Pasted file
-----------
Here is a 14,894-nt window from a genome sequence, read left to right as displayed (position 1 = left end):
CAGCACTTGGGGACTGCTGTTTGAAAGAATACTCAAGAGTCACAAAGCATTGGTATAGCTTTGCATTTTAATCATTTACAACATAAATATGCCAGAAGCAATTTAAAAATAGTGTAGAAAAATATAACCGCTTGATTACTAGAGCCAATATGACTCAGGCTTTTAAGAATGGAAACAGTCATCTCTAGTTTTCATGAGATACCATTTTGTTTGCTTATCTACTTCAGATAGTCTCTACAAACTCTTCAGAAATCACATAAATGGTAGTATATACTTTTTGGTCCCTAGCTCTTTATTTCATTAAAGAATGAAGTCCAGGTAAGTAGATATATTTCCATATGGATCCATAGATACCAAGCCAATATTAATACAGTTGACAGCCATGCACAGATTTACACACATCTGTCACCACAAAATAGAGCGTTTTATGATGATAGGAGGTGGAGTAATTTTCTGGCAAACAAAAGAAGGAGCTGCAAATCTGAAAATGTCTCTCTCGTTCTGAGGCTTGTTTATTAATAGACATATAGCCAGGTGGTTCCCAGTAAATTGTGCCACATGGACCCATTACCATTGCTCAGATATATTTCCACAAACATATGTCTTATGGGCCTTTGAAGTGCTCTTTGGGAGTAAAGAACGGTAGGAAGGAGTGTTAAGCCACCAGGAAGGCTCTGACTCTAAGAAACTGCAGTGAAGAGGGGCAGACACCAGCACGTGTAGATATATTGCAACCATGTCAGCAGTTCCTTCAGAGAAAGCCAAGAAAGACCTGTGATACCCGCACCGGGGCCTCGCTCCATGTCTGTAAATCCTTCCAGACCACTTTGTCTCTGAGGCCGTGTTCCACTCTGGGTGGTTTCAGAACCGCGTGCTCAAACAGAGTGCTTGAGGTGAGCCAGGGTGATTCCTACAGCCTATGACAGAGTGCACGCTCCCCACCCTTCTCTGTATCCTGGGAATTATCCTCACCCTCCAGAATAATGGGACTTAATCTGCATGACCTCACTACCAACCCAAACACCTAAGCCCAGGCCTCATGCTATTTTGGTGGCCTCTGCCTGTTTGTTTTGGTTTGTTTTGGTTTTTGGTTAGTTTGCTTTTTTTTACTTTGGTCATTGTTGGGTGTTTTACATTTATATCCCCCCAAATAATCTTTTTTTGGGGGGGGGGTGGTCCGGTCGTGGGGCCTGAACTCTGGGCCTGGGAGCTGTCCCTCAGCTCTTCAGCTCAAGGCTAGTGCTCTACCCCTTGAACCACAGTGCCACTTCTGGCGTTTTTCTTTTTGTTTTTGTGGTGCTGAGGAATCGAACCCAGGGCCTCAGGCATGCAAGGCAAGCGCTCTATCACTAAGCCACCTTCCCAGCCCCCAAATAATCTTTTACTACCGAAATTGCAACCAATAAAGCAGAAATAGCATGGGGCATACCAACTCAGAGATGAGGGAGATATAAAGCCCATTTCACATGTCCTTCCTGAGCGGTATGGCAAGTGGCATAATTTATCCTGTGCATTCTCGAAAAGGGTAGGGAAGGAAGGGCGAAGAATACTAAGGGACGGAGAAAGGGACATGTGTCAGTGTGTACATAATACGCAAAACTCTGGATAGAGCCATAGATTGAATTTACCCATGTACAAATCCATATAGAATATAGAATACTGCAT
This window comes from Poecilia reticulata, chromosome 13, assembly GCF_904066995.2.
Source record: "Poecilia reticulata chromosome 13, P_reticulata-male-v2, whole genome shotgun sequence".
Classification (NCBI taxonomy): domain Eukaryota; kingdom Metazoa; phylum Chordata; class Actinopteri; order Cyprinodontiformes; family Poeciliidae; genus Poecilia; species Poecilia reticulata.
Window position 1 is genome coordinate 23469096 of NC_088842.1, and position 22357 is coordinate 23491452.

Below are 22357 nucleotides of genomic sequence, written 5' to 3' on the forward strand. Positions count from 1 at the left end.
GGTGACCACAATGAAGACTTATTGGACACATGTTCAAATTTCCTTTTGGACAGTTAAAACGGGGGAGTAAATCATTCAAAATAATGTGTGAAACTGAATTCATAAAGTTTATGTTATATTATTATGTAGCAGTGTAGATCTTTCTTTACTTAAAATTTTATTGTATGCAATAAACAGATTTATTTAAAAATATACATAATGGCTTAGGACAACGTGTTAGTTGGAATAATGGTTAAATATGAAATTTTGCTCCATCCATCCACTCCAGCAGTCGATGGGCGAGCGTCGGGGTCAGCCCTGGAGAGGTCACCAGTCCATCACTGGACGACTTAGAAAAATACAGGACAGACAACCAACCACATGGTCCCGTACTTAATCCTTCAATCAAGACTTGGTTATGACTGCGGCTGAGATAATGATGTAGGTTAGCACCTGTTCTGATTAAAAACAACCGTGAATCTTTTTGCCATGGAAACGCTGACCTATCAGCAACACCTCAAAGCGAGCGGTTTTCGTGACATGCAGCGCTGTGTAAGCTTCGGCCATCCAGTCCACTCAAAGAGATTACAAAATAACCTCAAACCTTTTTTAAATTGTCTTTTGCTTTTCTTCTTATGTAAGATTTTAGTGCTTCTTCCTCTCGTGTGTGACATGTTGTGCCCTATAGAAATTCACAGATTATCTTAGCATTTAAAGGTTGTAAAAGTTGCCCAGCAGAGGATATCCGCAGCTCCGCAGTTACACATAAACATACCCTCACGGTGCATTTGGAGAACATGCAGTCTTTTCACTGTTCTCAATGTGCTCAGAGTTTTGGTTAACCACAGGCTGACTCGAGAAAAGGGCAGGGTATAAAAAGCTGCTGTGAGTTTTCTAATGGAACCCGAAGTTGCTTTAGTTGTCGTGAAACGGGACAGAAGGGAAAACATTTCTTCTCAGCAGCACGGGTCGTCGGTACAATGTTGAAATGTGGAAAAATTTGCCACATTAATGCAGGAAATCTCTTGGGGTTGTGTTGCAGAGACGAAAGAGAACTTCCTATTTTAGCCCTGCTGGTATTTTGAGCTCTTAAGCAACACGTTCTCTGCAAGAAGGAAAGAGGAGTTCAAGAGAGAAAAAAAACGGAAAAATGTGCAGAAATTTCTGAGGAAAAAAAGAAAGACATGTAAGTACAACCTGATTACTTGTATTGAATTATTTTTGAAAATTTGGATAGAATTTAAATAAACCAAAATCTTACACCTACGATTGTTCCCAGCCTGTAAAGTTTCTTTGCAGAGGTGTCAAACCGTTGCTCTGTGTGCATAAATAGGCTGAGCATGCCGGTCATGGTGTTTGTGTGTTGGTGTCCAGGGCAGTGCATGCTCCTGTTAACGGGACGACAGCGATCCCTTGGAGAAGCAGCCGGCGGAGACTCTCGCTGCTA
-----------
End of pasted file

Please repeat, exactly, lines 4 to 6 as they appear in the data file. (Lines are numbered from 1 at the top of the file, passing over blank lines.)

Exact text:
Source record: "Poecilia reticulata chromosome 13, P_reticulata-male-v2, whole genome shotgun sequence".
Classification (NCBI taxonomy): domain Eukaryota; kingdom Metazoa; phylum Chordata; class Actinopteri; order Cyprinodontiformes; family Poeciliidae; genus Poecilia; species Poecilia reticulata.
Window position 1 is genome coordinate 23469096 of NC_088842.1, and position 22357 is coordinate 23491452.